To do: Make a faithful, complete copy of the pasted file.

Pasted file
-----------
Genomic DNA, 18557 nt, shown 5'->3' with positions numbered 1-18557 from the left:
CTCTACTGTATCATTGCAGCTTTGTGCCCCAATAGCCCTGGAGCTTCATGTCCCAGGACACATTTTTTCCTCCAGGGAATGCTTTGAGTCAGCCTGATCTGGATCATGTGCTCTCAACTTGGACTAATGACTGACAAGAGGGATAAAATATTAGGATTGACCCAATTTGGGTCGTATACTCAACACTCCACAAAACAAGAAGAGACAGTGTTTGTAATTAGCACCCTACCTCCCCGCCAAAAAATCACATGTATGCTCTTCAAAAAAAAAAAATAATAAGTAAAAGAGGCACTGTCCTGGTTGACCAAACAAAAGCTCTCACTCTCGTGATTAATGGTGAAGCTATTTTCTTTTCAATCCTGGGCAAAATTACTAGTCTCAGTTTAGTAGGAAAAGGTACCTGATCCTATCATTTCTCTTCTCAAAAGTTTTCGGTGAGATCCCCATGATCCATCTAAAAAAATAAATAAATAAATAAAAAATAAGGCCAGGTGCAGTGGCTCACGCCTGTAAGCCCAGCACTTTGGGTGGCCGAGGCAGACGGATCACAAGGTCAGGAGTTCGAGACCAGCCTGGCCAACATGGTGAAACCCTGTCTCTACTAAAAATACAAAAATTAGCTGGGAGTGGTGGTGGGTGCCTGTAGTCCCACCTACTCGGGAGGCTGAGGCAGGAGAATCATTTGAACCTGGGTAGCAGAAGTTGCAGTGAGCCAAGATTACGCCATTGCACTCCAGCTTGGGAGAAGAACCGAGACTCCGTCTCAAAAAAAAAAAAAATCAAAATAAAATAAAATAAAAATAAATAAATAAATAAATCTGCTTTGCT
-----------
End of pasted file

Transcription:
Genomic DNA, 18557 nt, shown 5'->3' with positions numbered 1-18557 from the left:
CTCTACTGTATCATTGCAGCTTTGTGCCCCAATAGCCCTGGAGCTTCATGTCCCAGGACACATTTTTTCCTCCAGGGAATGCTTTGAGTCAGCCTGATCTGGATCATGTGCTCTCAACTTGGACTAATGACTGACAAGAGGGATAAAATATTAGGATTGACCCAATTTGGGTCGTATACTCAACACTCCACAAAACAAGAAGAGACAGTGTTTGTAATTAGCACCCTACCTCCCCGCCAAAAAATCACATGTATGCTCTTCAAAAAAAAAAAATAATAAGTAAAAGAGGCACTGTCCTGGTTGACCAAACAAAAGCTCTCACTCTCGTGATTAATGGTGAAGCTATTTTCTTTTCAATCCTGGGCAAAATTACTAGTCTCAGTTTAGTAGGAAAAGGTACCTGATCCTATCATTTCTCTTCTCAAAAGTTTTCGGTGAGATCCCCATGATCCATCTAAAAAAATAAATAAATAAATAAAAAATAAGGCCAGGTGCAGTGGCTCACGCCTGTAAGCCCAGCACTTTGGGTGGCCGAGGCAGACGGATCACAAGGTCAGGAGTTCGAGACCAGCCTGGCCAACATGGTGAAACCCTGTCTCTACTAAAAATACAAAAATTAGCTGGGAGTGGTGGTGGGTGCCTGTAGTCCCACCTACTCGGGAGGCTGAGGCAGGAGAATCATTTGAACCTGGGTAGCAGAAGTTGCAGTGAGCCAAGATTACGCCATTGCACTCCAGCTTGGGAGAAGAACCGAGACTCCGTCTCAAAAAAAAAAAAAATCAAAATAAAATAAAATAAAAATAAATAAATAAATAAATCTGCTTTGCT